Marriage and property

Posted by on Apr 8, 2014

Marriage and property

It was excellent news last year when a pair of Supreme Court decisions allowed same-sex marriage to remain legal in California, and for it to be recognized under federal law.

I’m seeing lots of newly married and soon-to-be-married same sex couples for estate planning. Some of have been together for decades and have well-established ideas about how they want to own property and have it distributed after their deaths. Others are just starting to understand what it means, legally and financially, to be married in California.

Marriage changes, among other things, one’s relationship to one’s property, which is everything one owns.

California is one of just a few states with community property law. This means that whatever one acquires from date of marriage forward, by earnings, belongs half to the other spouse. Whatever one had before marriage and whatever one acquires through inheritance or gift during a marriage, remains one’s separate property. One can deviate from these default rules by making a contract in the form of a pre- or post-nuptial agreement. Each partner/spouse needs to consult with her or his own attorney in order to safeguard the rights of each. (One can also, in a trust or will, give away one’s half of community property to a beneficiary of one’s choosing.)

That’s just the basics. There’s a lot to think about when designing an estate plan for any couple who may have divergent ideas about how to own their property and how to give it away upon death.

Sally and Linda have been together for ten years and have lived together for three. Sally owned a home in Pinole that she bought with her mother years ago. Linda does not own real estate but has a sizable brokerage account and two sons from a previous marriage to a man. They went to reputable family law attorneys for a pre-nuptial agreement and were instructed that if they now want to own Sally’s home together, they should have it re-titled in their names as community property. They did not follow instructions but instead went to the county recorder’s office themselves and completed a deed in their names as joint tenants, which was the wrong from of title. (It’s easy to fix this to state that they own the house as community property, if that’s their intention.)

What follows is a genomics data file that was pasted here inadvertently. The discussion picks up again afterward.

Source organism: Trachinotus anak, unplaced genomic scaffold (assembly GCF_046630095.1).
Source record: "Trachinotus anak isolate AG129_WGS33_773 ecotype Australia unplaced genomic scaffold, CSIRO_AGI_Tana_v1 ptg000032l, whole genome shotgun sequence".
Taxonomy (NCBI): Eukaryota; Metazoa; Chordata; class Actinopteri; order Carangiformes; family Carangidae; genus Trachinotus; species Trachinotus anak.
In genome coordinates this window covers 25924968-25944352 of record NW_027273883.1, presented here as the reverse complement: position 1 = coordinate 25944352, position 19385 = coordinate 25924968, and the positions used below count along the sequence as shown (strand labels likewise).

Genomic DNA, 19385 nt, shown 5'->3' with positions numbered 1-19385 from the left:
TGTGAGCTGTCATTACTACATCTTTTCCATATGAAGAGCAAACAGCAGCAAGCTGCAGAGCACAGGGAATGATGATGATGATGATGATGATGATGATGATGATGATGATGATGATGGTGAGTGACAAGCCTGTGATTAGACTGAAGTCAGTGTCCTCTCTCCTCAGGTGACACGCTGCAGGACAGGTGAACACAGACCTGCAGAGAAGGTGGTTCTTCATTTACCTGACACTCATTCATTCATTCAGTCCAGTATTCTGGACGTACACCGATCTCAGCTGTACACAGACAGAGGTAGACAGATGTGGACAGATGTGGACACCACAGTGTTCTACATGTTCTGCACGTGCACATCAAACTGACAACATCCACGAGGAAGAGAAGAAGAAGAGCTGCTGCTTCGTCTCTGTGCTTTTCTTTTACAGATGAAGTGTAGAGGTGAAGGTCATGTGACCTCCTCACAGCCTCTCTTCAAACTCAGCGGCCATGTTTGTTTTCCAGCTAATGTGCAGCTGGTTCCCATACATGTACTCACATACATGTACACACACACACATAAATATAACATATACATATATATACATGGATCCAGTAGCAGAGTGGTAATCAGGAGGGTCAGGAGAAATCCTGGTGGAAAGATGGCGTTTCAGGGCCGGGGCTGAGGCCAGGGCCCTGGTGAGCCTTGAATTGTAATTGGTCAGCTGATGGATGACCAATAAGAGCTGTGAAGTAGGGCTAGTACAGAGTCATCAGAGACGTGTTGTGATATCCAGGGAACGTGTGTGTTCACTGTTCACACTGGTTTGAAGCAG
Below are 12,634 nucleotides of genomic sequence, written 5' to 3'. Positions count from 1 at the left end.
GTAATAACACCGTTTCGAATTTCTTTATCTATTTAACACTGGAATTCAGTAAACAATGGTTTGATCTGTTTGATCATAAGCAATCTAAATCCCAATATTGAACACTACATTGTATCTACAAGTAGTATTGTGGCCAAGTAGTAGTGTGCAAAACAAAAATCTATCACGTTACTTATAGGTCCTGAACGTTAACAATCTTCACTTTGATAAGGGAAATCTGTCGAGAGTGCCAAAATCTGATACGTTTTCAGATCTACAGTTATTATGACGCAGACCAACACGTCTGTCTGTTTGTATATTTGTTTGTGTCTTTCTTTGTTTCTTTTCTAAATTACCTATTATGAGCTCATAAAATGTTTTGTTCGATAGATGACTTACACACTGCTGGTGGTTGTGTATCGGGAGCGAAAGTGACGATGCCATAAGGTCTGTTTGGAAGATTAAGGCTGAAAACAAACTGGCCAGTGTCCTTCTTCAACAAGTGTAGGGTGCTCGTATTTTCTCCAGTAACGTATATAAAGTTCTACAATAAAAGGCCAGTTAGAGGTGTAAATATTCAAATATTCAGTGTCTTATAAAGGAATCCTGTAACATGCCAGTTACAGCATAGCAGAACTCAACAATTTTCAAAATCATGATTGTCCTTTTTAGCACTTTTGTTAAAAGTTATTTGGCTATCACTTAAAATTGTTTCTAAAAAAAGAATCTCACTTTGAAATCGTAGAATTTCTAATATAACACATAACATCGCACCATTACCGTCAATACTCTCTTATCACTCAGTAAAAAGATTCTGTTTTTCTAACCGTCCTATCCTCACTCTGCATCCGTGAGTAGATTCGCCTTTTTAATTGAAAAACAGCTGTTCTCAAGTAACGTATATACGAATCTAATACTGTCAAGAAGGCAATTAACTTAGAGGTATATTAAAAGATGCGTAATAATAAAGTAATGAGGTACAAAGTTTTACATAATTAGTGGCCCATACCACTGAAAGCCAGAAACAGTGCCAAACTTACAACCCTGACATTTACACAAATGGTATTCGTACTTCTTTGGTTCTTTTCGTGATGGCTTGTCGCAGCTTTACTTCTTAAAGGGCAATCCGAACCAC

Now it turns out that they want to make an estate plan and, yet, they don’t really understand how they own the house. Joint tenancy means they both own it 100% and when one dies, the other one already owns it. Linda doesn’t like that idea at all. She wants to leave “her half” to her sons, not to Sally, and she does not want her funds to go to Sally. Nor does she believe she should be obligated to support Sally if Sally ever becomes ill and in need of help.

Sally doesn’t have any children, wants to leave everything to Linda first and then if there’s anything left after Linda dies, to Linda’s two sons. Sally thinks it’s her first obligation to take care of an ill or surviving spouse before distributions to anyone else.

Here these two have a very nice pre-nuptial agreement which states that everything they had before their date of marriage remains separate and that all their future earnings are to remain separate. Yet, they have started on the path of transmuting the house to community property.

More challenging, they are not at all in agreement about what to do with their estate planning. This was not discussed when they did their pre-nuptial agreement, each with their own attorney. And, before getting married, they had not agreed on what should happen to the house and other assets once one or both have died. Or what would happen to proceeds from the sale of a house if the surviving spouse decides to sell it and move elsewhere. Nor did they come to an agreement about whether each would support the other financially in the event one needs help.

These kinds of issues are not unique to same-sex couples.

These are the kinds of issues that need to be understood and clarified before one gets married and before one can begin an estate plan. Right now Sally and Linda are stuck, and it will take some time for them to sort out their thoughts – and emotions – about how each of them feels about taking care of each other financially. That’s quite an additional strain to put on a new marriage.

It may be the case that not everyone who now can be married will choose to be married, once there’s more widespread knowledge of how marriage changes one’s relationship to one’s property.

As with any major change in the law, what we’re seeing is that there’s a learning curve for those who are most affected by the new law.